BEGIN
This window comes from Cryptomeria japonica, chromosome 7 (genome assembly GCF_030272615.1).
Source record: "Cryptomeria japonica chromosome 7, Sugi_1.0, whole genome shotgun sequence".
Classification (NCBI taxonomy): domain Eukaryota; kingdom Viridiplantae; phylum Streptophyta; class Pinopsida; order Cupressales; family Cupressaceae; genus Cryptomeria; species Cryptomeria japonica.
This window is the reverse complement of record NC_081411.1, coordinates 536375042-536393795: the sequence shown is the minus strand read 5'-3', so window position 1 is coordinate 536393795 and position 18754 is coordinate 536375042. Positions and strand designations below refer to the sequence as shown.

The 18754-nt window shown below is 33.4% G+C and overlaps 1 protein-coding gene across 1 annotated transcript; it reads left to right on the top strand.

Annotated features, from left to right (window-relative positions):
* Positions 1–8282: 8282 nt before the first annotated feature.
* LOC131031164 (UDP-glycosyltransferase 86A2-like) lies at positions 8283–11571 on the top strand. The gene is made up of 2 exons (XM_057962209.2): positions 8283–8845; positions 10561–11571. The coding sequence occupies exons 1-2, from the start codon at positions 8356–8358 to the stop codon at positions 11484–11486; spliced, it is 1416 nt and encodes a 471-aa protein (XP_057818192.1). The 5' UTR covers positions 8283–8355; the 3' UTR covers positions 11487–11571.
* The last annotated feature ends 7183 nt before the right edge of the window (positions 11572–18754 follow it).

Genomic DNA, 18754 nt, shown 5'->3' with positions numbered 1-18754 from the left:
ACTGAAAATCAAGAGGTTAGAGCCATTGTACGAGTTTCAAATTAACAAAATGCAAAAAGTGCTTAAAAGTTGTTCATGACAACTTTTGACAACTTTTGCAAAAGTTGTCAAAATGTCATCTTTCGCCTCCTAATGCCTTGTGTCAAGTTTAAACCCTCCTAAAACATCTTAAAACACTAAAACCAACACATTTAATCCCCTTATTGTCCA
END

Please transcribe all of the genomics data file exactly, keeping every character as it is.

This window comes from Cryptomeria japonica, chromosome 7 (genome assembly GCF_030272615.1).
Source record: "Cryptomeria japonica chromosome 7, Sugi_1.0, whole genome shotgun sequence".
Classification (NCBI taxonomy): domain Eukaryota; kingdom Viridiplantae; phylum Streptophyta; class Pinopsida; order Cupressales; family Cupressaceae; genus Cryptomeria; species Cryptomeria japonica.
This window is the reverse complement of record NC_081411.1, coordinates 536375042-536393795: the sequence shown is the minus strand read 5'-3', so window position 1 is coordinate 536393795 and position 18754 is coordinate 536375042. Positions and strand designations below refer to the sequence as shown.

The 18754-nt window shown below is 33.4% G+C and overlaps 1 protein-coding gene across 1 annotated transcript; it reads left to right on the top strand.

Annotated features, from left to right (window-relative positions):
* Positions 1–8282: 8282 nt before the first annotated feature.
* LOC131031164 (UDP-glycosyltransferase 86A2-like) lies at positions 8283–11571 on the top strand. The gene is made up of 2 exons (XM_057962209.2): positions 8283–8845; positions 10561–11571. The coding sequence occupies exons 1-2, from the start codon at positions 8356–8358 to the stop codon at positions 11484–11486; spliced, it is 1416 nt and encodes a 471-aa protein (XP_057818192.1). The 5' UTR covers positions 8283–8355; the 3' UTR covers positions 11487–11571.
* The last annotated feature ends 7183 nt before the right edge of the window (positions 11572–18754 follow it).

Genomic DNA, 18754 nt, shown 5'->3' with positions numbered 1-18754 from the left:
ACTGAAAATCAAGAGGTTAGAGCCATTGTACGAGTTTCAAATTAACAAAATGCAAAAAGTGCTTAAAAGTTGTTCATGACAACTTTTGACAACTTTTGCAAAAGTTGTCAAAATGTCATCTTTCGCCTCCTAATGCCTTGTGTCAAGTTTAAACCCTCCTAAAACATCTTAAAACACTAAAACCAACACATTTAATCCCCTTATTGTCCA